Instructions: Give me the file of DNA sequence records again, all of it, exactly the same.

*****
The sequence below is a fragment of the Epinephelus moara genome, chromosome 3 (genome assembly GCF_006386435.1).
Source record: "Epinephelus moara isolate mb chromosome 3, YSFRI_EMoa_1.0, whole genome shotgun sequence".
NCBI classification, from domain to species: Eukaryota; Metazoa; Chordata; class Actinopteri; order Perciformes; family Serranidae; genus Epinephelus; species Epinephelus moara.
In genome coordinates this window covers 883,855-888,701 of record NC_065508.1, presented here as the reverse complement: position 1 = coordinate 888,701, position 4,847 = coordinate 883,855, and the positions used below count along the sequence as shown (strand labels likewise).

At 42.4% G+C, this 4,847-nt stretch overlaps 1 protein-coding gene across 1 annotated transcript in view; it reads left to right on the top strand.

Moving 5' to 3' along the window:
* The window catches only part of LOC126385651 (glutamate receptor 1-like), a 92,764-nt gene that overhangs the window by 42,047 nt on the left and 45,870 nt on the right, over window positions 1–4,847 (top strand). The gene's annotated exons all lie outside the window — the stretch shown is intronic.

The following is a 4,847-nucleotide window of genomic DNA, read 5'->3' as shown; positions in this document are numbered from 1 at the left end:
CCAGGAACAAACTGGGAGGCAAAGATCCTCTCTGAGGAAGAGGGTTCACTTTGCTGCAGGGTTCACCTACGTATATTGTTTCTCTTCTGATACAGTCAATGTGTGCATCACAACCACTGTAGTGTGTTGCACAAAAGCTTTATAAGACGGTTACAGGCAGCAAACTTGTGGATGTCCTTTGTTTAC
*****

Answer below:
The sequence below is a fragment of the Epinephelus moara genome, chromosome 3 (genome assembly GCF_006386435.1).
Source record: "Epinephelus moara isolate mb chromosome 3, YSFRI_EMoa_1.0, whole genome shotgun sequence".
NCBI classification, from domain to species: Eukaryota; Metazoa; Chordata; class Actinopteri; order Perciformes; family Serranidae; genus Epinephelus; species Epinephelus moara.
In genome coordinates this window covers 883,855-888,701 of record NC_065508.1, presented here as the reverse complement: position 1 = coordinate 888,701, position 4,847 = coordinate 883,855, and the positions used below count along the sequence as shown (strand labels likewise).

At 42.4% G+C, this 4,847-nt stretch overlaps 1 protein-coding gene across 1 annotated transcript in view; it reads left to right on the top strand.

Moving 5' to 3' along the window:
* The window catches only part of LOC126385651 (glutamate receptor 1-like), a 92,764-nt gene that overhangs the window by 42,047 nt on the left and 45,870 nt on the right, over window positions 1–4,847 (top strand). The gene's annotated exons all lie outside the window — the stretch shown is intronic.

The following is a 4,847-nucleotide window of genomic DNA, read 5'->3' as shown; positions in this document are numbered from 1 at the left end:
CCAGGAACAAACTGGGAGGCAAAGATCCTCTCTGAGGAAGAGGGTTCACTTTGCTGCAGGGTTCACCTACGTATATTGTTTCTCTTCTGATACAGTCAATGTGTGCATCACAACCACTGTAGTGTGTTGCACAAAAGCTTTATAAGACGGTTACAGGCAGCAAACTTGTGGATGTCCTTTGTTTAC